Browse Methods
Investigate world history approaches to analyzing different kinds of primary sources.

Analyzing Music

Everywhere you go, there it is.

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Map of the world with colors indicating the level of judicial independence in each state's constitution.

Primer: Comparative History

Comparison is used in many different ways in world history, both implicitly and explicitly.

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Geologic clock with events and time periods noting the formation of earth and development of life.

Primer: Big History

Big History is an approach to world history that takes as its subject the story of the whole of the Universe, from its creation, 13.8 billion years ago, in the Big Bang. It describes the creation of stars, the forging of new types of matter in dying stars, the formation of the first planets and moons, and the emergence of life on at least one planet, the Earth.

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image of gender roles being portrayed

Primer: Gender in World History

Gender history developed in the 1980s out of women’s history, when historians familiar with studying women increasingly began to discuss the ways in which systems of sexual differentiation affected both women and men.

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Stellar diagram features a drawing of a ship surrounded by Chinese characters

Primer: Oceans

Oceans, which cover approximately 70 percent of the earth’s surface, have played a crucial role in shaping human history. Using oceans and seas as a unit for analysis is, however, a relatively new framework for historical analysis. The traditional units of historical analysis include civilizations, continents and especially nation-states.

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Close-up image of an early modern Islami Carpet

Primer: Transcultural History

Broadly, transcultural histories include those historical contexts and processes brought about by circulation of people, objects, and knowledge through travel, trade, migration, or globalization.

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Graphic of a tree crosscut showing rings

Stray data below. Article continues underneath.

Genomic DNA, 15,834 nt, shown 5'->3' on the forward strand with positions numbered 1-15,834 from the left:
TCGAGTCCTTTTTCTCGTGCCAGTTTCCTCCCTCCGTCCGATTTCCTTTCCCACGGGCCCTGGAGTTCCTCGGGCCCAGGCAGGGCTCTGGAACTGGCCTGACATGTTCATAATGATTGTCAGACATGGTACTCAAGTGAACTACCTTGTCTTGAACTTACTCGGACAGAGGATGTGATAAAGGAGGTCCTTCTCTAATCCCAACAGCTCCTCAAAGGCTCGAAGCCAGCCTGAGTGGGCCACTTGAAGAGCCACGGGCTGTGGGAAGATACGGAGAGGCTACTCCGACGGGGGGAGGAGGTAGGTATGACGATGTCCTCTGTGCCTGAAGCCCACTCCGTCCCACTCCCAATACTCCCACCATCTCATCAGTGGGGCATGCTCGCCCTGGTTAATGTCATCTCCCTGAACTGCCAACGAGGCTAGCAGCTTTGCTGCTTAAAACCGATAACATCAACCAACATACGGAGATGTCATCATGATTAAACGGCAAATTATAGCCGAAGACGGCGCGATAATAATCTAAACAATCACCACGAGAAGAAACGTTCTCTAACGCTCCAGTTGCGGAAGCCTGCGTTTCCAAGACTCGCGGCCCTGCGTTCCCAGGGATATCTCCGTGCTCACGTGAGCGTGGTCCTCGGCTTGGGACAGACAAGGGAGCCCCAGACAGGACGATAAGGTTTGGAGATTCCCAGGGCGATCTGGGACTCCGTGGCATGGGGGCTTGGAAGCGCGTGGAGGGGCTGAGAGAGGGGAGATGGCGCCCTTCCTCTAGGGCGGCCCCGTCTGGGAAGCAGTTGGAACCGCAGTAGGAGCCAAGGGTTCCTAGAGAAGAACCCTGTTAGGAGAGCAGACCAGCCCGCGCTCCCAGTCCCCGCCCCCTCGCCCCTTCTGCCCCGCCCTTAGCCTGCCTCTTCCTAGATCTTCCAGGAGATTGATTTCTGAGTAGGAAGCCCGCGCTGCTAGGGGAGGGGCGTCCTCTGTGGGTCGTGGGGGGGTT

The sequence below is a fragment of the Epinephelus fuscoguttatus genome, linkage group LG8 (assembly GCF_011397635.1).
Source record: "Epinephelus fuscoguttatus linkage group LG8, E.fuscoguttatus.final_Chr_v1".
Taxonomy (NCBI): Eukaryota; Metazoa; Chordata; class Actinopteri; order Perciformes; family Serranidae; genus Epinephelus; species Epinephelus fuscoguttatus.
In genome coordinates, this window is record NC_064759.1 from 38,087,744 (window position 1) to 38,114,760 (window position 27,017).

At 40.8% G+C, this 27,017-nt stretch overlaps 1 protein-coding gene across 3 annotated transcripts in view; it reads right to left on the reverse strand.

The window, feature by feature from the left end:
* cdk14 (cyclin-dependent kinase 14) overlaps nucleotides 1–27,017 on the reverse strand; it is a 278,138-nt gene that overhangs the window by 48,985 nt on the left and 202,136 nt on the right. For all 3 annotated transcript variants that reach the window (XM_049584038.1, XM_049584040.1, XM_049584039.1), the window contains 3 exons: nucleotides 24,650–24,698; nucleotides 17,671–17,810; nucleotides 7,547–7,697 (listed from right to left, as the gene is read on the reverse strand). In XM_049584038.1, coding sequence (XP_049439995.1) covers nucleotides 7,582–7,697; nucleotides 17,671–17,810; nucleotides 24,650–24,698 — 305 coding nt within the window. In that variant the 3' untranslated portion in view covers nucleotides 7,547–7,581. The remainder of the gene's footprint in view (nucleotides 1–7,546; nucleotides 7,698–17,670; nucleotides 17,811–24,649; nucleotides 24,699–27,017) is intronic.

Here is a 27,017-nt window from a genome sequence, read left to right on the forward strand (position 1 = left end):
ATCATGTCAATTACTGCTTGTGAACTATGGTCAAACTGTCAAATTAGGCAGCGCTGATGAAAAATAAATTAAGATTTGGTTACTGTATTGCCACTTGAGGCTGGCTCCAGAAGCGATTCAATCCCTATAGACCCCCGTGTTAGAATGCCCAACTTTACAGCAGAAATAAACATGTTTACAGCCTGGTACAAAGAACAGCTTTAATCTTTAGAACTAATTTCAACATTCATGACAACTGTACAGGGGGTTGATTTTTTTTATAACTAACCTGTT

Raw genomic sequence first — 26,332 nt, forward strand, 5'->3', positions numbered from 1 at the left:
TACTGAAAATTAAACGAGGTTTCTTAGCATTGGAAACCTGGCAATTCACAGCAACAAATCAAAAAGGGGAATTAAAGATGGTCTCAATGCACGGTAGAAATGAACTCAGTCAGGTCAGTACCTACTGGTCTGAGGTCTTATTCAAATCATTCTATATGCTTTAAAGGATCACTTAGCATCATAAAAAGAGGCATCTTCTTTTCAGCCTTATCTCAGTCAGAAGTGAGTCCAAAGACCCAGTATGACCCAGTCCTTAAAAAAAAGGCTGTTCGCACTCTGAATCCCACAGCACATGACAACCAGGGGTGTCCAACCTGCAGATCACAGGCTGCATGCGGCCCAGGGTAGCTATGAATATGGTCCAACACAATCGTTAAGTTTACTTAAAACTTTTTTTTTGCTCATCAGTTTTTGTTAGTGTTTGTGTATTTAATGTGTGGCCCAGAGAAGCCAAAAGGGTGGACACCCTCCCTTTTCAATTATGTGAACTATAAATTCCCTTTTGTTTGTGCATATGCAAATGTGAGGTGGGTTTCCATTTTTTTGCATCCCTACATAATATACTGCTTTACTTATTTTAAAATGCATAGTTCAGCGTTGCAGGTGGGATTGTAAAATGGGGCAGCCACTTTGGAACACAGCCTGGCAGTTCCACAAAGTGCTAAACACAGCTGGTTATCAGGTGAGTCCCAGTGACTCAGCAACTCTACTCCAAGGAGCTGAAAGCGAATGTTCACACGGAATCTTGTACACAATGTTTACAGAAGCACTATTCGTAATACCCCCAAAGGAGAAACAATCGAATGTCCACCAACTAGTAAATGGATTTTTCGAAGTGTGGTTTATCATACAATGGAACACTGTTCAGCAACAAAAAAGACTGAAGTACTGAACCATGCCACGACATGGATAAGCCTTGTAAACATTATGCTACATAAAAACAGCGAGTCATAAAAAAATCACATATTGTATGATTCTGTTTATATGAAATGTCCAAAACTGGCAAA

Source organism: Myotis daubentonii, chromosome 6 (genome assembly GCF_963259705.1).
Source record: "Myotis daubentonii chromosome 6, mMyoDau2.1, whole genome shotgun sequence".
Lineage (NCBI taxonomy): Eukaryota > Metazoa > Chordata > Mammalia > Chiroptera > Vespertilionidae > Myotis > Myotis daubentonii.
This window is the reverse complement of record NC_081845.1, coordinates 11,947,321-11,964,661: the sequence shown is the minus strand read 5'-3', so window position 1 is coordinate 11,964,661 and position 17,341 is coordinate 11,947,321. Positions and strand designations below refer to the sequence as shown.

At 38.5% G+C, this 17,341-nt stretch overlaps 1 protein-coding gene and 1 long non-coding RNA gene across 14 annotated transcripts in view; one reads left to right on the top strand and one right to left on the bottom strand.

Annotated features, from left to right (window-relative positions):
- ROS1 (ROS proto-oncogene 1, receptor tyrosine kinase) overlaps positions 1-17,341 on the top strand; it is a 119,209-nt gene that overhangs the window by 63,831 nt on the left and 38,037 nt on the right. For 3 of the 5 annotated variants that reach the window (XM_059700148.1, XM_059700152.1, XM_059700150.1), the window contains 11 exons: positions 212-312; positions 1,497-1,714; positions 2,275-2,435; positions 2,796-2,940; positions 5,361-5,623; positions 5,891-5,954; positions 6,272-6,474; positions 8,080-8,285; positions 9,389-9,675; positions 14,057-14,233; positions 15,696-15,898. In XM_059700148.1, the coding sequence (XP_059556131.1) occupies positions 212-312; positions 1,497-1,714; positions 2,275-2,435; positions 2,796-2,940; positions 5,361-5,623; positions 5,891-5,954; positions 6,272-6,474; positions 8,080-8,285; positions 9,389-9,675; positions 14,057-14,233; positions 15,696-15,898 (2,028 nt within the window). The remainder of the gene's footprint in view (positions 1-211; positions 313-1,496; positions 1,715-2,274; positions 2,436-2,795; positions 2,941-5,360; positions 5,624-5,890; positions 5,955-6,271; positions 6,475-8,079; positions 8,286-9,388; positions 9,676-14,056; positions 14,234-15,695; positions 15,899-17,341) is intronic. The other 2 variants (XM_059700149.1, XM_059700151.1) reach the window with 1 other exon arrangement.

Primer: Environmental History

Environmental history lends itself particularly well to a world history framework. Environmental processes do not limit themselves to national or cultural borders. The climate, for example, has always been a global system. Environmental history may also consist of unusual sources and feature "archives" that exist in the natural world.

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Analyzing Maps

The map is one of the oldest forms of nonverbal communication. Humans were probably drawing maps before they were writing texts. Mapmaking may even predate formal language. As far as historians and geographers can determine, every culture in every part of the world uses and makes maps.

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Primer: Imperialism

World history courses often feature the rise and fall of various empires, but often little attention is paid to the concept of empire itself.

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A woman kneels and holds a piece of stone at an archeological site

Analyzing Material Objects

The modules in Methods present case studies that demonstrate how scholars interpret different kinds of historical evidence in world history. This module developed by historian Daniel Waugh explores how historians interpret material objects to better understand the past. Examples of objects include Turkish water jugs and Byzantine coins among others.

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